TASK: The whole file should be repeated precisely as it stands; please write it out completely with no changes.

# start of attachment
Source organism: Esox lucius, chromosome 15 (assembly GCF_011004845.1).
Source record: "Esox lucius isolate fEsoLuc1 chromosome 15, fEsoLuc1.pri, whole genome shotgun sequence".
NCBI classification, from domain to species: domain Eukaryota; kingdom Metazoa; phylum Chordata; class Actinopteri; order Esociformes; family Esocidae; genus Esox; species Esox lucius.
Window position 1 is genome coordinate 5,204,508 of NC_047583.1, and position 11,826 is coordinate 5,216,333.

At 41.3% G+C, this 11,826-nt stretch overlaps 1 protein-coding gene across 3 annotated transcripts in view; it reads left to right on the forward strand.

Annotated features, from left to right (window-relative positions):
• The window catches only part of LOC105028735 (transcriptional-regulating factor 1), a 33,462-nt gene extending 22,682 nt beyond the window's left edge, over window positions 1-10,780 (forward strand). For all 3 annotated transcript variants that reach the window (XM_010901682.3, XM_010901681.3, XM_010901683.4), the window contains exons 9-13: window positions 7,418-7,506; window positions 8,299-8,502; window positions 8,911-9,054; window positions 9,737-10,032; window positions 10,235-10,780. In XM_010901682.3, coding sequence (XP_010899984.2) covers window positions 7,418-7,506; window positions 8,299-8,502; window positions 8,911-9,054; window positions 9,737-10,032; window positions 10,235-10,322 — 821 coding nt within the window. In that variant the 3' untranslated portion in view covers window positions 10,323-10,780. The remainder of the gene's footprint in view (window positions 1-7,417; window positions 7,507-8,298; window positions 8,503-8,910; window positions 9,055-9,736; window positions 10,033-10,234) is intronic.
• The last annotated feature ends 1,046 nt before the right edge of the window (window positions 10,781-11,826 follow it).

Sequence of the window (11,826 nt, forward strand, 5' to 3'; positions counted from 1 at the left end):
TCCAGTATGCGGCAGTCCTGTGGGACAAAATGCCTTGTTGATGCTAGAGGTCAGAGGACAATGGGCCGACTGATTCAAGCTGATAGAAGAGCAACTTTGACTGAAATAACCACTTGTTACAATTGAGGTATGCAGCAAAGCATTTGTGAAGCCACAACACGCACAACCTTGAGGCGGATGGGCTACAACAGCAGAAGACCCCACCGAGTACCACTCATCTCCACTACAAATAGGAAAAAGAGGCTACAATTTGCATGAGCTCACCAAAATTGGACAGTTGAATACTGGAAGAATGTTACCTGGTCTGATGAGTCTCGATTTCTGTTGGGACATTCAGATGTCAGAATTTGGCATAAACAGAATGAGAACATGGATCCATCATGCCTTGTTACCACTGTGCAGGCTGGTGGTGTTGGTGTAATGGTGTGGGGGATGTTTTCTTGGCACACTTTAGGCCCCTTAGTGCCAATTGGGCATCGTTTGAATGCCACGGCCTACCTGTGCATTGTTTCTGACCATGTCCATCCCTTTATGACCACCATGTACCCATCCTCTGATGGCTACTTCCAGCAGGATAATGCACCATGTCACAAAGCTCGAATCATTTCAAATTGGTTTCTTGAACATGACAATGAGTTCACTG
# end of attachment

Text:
Source organism: Esox lucius, chromosome 15 (assembly GCF_011004845.1).
Source record: "Esox lucius isolate fEsoLuc1 chromosome 15, fEsoLuc1.pri, whole genome shotgun sequence".
NCBI classification, from domain to species: domain Eukaryota; kingdom Metazoa; phylum Chordata; class Actinopteri; order Esociformes; family Esocidae; genus Esox; species Esox lucius.
Window position 1 is genome coordinate 5,204,508 of NC_047583.1, and position 11,826 is coordinate 5,216,333.

At 41.3% G+C, this 11,826-nt stretch overlaps 1 protein-coding gene across 3 annotated transcripts in view; it reads left to right on the forward strand.

Annotated features, from left to right (window-relative positions):
• The window catches only part of LOC105028735 (transcriptional-regulating factor 1), a 33,462-nt gene extending 22,682 nt beyond the window's left edge, over window positions 1-10,780 (forward strand). For all 3 annotated transcript variants that reach the window (XM_010901682.3, XM_010901681.3, XM_010901683.4), the window contains exons 9-13: window positions 7,418-7,506; window positions 8,299-8,502; window positions 8,911-9,054; window positions 9,737-10,032; window positions 10,235-10,780. In XM_010901682.3, coding sequence (XP_010899984.2) covers window positions 7,418-7,506; window positions 8,299-8,502; window positions 8,911-9,054; window positions 9,737-10,032; window positions 10,235-10,322 — 821 coding nt within the window. In that variant the 3' untranslated portion in view covers window positions 10,323-10,780. The remainder of the gene's footprint in view (window positions 1-7,417; window positions 7,507-8,298; window positions 8,503-8,910; window positions 9,055-9,736; window positions 10,033-10,234) is intronic.
• The last annotated feature ends 1,046 nt before the right edge of the window (window positions 10,781-11,826 follow it).

Sequence of the window (11,826 nt, forward strand, 5' to 3'; positions counted from 1 at the left end):
TCCAGTATGCGGCAGTCCTGTGGGACAAAATGCCTTGTTGATGCTAGAGGTCAGAGGACAATGGGCCGACTGATTCAAGCTGATAGAAGAGCAACTTTGACTGAAATAACCACTTGTTACAATTGAGGTATGCAGCAAAGCATTTGTGAAGCCACAACACGCACAACCTTGAGGCGGATGGGCTACAACAGCAGAAGACCCCACCGAGTACCACTCATCTCCACTACAAATAGGAAAAAGAGGCTACAATTTGCATGAGCTCACCAAAATTGGACAGTTGAATACTGGAAGAATGTTACCTGGTCTGATGAGTCTCGATTTCTGTTGGGACATTCAGATGTCAGAATTTGGCATAAACAGAATGAGAACATGGATCCATCATGCCTTGTTACCACTGTGCAGGCTGGTGGTGTTGGTGTAATGGTGTGGGGGATGTTTTCTTGGCACACTTTAGGCCCCTTAGTGCCAATTGGGCATCGTTTGAATGCCACGGCCTACCTGTGCATTGTTTCTGACCATGTCCATCCCTTTATGACCACCATGTACCCATCCTCTGATGGCTACTTCCAGCAGGATAATGCACCATGTCACAAAGCTCGAATCATTTCAAATTGGTTTCTTGAACATGACAATGAGTTCACTG